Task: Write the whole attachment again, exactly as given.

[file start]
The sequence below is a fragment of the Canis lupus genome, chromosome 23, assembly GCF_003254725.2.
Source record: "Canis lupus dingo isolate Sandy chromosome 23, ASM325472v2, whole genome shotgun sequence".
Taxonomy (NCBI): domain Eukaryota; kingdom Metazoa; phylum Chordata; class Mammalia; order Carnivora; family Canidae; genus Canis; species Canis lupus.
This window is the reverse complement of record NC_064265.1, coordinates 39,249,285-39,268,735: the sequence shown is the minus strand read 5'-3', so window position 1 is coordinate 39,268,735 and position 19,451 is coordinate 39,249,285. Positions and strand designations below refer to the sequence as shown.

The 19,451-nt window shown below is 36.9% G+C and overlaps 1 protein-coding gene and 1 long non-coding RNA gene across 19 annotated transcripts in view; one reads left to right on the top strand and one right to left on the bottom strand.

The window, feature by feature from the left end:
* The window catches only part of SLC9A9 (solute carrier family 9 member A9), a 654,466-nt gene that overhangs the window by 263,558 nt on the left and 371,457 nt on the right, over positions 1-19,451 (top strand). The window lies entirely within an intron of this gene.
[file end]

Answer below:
The sequence below is a fragment of the Canis lupus genome, chromosome 23, assembly GCF_003254725.2.
Source record: "Canis lupus dingo isolate Sandy chromosome 23, ASM325472v2, whole genome shotgun sequence".
Taxonomy (NCBI): domain Eukaryota; kingdom Metazoa; phylum Chordata; class Mammalia; order Carnivora; family Canidae; genus Canis; species Canis lupus.
This window is the reverse complement of record NC_064265.1, coordinates 39,249,285-39,268,735: the sequence shown is the minus strand read 5'-3', so window position 1 is coordinate 39,268,735 and position 19,451 is coordinate 39,249,285. Positions and strand designations below refer to the sequence as shown.

The 19,451-nt window shown below is 36.9% G+C and overlaps 1 protein-coding gene and 1 long non-coding RNA gene across 19 annotated transcripts in view; one reads left to right on the top strand and one right to left on the bottom strand.

The window, feature by feature from the left end:
* The window catches only part of SLC9A9 (solute carrier family 9 member A9), a 654,466-nt gene that overhangs the window by 263,558 nt on the left and 371,457 nt on the right, over positions 1-19,451 (top strand). The window lies entirely within an intron of this gene.